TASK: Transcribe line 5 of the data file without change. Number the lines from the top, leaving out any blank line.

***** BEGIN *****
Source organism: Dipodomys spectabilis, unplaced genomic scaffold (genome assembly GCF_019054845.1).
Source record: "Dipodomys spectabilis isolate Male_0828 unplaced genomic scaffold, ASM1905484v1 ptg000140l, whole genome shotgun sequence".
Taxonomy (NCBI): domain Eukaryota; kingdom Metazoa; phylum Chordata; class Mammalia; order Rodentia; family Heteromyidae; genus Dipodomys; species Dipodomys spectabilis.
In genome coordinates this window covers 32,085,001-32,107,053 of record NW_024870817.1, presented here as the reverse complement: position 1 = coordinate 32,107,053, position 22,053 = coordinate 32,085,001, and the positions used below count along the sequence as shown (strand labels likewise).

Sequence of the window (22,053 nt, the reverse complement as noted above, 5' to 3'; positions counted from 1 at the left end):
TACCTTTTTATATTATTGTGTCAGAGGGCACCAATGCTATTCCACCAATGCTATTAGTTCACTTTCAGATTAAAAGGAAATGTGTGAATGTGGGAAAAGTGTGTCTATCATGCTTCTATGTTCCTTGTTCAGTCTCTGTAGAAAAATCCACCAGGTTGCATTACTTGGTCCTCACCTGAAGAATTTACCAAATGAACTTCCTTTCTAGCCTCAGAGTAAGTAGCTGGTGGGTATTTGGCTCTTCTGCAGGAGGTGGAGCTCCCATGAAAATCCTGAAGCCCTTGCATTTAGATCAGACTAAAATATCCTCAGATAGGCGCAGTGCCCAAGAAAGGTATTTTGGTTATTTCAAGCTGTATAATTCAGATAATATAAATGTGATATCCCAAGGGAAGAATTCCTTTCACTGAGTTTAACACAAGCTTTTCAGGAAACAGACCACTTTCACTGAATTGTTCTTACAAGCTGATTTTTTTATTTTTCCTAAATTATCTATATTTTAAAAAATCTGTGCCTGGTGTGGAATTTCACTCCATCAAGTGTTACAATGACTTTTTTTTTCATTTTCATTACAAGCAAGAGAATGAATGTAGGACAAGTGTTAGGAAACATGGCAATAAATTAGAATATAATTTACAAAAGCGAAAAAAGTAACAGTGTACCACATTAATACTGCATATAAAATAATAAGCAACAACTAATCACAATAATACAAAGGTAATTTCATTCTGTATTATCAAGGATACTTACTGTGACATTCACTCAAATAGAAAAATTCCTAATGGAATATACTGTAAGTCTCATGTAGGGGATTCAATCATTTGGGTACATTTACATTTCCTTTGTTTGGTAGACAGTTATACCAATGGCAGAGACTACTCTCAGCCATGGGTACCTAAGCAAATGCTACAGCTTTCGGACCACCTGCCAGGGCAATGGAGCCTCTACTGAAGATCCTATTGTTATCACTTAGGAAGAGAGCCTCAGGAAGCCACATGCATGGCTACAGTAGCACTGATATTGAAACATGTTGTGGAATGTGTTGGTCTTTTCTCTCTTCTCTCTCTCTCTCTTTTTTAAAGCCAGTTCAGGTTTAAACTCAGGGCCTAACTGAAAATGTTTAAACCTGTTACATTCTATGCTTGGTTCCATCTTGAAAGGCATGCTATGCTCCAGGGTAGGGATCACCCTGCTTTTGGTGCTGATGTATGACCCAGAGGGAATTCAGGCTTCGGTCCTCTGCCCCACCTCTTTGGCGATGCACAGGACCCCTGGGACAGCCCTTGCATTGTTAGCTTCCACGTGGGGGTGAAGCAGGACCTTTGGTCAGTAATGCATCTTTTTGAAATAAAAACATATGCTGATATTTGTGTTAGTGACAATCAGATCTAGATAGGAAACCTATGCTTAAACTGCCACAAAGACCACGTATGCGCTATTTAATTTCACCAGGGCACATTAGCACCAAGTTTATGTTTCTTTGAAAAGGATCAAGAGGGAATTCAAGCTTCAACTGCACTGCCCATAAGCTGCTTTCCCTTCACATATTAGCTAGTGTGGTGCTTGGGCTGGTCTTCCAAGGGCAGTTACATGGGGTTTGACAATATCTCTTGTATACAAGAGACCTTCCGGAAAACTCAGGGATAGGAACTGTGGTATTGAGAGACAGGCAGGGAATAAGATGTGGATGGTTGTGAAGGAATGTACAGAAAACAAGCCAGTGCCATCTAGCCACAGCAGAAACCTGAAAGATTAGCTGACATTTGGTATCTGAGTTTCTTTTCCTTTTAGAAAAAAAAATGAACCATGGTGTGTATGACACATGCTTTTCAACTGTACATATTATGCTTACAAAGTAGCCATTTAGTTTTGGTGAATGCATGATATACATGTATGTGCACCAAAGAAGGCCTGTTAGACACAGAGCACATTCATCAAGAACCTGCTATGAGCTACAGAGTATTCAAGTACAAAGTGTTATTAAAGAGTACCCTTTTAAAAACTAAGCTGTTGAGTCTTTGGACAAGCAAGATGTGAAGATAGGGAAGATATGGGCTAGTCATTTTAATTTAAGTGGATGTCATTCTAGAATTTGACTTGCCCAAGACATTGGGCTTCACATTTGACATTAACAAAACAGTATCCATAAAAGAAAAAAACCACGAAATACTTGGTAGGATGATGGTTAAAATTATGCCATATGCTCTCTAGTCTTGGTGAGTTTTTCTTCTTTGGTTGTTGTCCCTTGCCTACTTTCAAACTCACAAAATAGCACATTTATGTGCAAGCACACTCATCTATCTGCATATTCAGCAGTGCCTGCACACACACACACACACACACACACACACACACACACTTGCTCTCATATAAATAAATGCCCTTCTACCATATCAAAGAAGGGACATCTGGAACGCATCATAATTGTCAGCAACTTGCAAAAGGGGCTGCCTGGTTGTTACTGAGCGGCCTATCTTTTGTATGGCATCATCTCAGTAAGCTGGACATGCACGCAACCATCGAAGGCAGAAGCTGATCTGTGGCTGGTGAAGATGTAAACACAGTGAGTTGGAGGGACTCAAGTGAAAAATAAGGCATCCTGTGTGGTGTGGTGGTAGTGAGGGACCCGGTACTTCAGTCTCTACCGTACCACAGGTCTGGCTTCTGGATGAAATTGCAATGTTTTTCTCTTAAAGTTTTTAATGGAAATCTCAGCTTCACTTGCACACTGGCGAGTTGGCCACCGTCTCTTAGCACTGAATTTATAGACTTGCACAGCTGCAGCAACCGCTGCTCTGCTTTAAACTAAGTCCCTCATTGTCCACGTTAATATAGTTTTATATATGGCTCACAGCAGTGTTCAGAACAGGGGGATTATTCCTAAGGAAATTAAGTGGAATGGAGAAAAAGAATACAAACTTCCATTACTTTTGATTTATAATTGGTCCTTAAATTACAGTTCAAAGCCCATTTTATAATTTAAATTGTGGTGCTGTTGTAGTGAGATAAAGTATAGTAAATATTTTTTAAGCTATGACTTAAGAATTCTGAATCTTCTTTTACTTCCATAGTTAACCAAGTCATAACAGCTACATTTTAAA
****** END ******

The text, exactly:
Sequence of the window (22,053 nt, the reverse complement as noted above, 5' to 3'; positions counted from 1 at the left end):